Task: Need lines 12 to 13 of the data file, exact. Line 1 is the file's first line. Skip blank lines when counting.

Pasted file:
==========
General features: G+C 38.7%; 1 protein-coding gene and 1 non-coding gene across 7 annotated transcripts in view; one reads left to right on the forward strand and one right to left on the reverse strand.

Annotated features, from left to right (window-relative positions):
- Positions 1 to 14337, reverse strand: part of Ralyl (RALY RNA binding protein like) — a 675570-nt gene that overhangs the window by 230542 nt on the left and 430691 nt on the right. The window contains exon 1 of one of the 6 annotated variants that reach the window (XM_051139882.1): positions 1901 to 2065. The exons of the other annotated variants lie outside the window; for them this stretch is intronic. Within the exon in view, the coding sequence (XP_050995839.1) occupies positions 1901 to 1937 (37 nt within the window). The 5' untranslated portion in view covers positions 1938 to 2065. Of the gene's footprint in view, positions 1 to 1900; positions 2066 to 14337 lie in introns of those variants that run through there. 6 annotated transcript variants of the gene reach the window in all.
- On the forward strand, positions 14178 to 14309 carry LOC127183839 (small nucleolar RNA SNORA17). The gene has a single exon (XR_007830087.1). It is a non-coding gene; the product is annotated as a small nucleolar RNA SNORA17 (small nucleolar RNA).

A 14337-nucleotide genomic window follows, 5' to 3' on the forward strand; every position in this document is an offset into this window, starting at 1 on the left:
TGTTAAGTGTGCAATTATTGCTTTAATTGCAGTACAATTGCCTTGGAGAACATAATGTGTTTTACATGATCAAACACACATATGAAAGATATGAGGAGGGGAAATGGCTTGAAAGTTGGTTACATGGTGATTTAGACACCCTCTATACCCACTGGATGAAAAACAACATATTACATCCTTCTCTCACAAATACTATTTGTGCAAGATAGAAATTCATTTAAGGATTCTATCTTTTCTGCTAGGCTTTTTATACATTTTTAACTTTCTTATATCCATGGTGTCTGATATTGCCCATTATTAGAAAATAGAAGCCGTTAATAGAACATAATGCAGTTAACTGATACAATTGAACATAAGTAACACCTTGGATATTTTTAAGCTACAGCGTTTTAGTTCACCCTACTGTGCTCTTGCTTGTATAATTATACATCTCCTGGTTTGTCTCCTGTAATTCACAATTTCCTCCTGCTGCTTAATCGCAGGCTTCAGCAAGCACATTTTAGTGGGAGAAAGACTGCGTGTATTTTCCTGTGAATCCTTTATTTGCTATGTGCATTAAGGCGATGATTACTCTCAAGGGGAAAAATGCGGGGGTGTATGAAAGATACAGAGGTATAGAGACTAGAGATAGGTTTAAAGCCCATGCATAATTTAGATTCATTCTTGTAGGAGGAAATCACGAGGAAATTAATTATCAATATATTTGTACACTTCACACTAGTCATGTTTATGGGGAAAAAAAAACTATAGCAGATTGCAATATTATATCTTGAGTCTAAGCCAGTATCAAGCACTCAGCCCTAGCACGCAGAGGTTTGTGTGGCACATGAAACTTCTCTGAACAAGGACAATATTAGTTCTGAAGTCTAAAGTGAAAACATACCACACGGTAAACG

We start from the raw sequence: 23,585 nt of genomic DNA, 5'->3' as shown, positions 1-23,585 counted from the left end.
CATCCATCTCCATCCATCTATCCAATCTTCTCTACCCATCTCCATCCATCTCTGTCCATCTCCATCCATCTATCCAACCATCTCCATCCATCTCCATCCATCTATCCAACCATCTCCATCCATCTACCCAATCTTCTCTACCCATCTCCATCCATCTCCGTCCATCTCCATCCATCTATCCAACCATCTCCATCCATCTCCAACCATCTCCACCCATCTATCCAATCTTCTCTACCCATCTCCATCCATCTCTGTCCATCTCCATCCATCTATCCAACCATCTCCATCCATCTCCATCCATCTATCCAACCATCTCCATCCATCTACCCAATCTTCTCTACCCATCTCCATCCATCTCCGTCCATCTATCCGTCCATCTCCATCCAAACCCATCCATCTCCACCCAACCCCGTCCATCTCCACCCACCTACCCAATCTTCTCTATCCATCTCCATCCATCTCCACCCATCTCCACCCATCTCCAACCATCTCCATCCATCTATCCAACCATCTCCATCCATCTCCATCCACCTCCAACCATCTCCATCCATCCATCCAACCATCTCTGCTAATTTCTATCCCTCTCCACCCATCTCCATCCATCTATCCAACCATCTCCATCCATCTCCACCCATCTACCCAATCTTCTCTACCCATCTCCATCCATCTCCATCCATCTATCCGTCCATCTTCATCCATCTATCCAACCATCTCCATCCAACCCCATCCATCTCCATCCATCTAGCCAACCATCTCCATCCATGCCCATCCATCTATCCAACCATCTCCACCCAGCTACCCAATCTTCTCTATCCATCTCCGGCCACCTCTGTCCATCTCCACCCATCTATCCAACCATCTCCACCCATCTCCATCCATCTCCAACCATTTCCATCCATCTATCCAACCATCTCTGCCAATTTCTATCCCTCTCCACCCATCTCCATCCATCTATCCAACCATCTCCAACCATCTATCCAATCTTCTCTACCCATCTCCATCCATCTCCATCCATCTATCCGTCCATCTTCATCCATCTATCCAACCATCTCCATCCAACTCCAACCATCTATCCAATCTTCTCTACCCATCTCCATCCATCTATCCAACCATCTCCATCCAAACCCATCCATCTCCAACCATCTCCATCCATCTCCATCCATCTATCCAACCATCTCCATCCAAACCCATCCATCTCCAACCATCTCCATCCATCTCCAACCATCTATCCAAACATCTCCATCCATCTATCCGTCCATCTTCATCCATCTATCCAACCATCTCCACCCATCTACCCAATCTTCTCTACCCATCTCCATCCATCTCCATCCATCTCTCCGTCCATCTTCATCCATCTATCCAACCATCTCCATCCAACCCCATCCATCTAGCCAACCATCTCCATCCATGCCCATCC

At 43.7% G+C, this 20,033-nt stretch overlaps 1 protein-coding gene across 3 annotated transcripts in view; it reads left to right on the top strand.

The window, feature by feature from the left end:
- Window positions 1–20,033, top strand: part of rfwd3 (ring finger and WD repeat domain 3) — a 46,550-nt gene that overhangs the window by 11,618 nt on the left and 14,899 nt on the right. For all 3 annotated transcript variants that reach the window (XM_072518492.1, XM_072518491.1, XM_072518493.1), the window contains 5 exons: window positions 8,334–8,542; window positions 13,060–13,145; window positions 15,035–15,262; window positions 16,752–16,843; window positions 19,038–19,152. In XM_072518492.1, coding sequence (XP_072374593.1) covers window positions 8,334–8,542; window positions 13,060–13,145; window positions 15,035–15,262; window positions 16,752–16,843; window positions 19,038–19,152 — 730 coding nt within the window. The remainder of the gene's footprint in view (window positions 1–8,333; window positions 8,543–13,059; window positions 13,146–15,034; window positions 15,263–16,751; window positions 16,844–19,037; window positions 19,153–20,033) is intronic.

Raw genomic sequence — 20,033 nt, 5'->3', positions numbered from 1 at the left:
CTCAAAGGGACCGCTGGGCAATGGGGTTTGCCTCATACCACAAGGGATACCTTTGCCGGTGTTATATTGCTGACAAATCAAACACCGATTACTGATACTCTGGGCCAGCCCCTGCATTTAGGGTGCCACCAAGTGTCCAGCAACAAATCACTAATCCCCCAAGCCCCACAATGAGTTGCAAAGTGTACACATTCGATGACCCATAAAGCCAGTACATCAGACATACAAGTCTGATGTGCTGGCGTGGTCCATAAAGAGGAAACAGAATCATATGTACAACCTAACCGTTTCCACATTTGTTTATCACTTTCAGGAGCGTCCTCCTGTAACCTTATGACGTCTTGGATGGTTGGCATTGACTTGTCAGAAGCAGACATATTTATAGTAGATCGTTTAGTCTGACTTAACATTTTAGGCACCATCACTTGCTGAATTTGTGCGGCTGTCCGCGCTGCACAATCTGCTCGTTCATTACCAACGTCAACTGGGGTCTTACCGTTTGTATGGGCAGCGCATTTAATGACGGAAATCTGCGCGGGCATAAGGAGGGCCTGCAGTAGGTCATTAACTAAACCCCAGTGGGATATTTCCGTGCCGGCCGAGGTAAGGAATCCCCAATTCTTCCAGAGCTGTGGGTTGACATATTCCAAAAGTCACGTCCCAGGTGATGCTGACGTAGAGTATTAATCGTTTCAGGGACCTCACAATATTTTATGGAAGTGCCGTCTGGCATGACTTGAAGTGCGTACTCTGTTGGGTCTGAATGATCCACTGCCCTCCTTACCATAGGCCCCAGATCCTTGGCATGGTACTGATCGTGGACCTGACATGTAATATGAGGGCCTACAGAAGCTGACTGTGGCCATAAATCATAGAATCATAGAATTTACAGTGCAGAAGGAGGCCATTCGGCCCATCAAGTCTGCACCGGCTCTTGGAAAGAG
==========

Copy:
Raw genomic sequence — 20,033 nt, 5'->3', positions numbered from 1 at the left:
CTCAAAGGGACCGCTGGGCAATGGGGTTTGCCTCATACCACAAGGGATACCTTTGCCGGTGTTATATTGCTGACAAATCAAACACCGATTACTGATACTCTGGGCCAGCCCCTGCATTTAGGGTGCCACCAAGTGTCCAGCAACAAATCACTAATCCCCCAAGCCCCACAATGAGTTGCAAAGTGTACACATTCGATGACCCATAAAGCCAGTACATCAGACATACAAGTCTGATGTGCTGGCGTGGTCCATAAAGAGGAAACAGAATCATATGTACAACCTAACCGTTTCCACATTTGTTTATCACTTTCAGGAGCGTCCTCCTGTAACCTTATGACGTCTTGGATGGTTGGCATTGACTTGTCAGAAGCAGACATATTTATAGTAGATCGTTTAGTCTGACTTAACATTTTAGGCACCATCACTTGCTGAATTTGTGCGGCTGTCCGCGCTGCACAATCTGCTCGTTCATTACCAACGTCAACTGGGGTCTTACCGTTTGTATGGGCAGCGCATTTAATGACGGAAATCTGCGCGGGCATAAGGAGGGCCTGCAGTAGGTCATTAACTAAACCCCAGTGGGATATTTCCGTGCCGGCCGAGGTAAGGAATCCCCAATTCTTCCAGAGCTGTGGGTTGACATATTCCAAAAGTCACGTCCCAGGTGATGCTGACGTAGAGTATTAATCGTTTCAGGGACCTCACAATATTTTATGGAAGTGCCGTCTGGCATGACTTGAAGTGCGTACTCTGTTGGGTCTGAATGATCCACTGCCCTCCTTACCATAGGCCCCAGATCCTTGGCATGGTACTGATCGTGGACCTGACATGTAATATGAGGGCCTACAGAAGCTGACTGTGGCCATAAATCATAGAATCATAGAATTTACAGTGCAGAAGGAGGCCATTCGGCCCATCAAGTCTGCACCGGCTCTTGGAAAGAG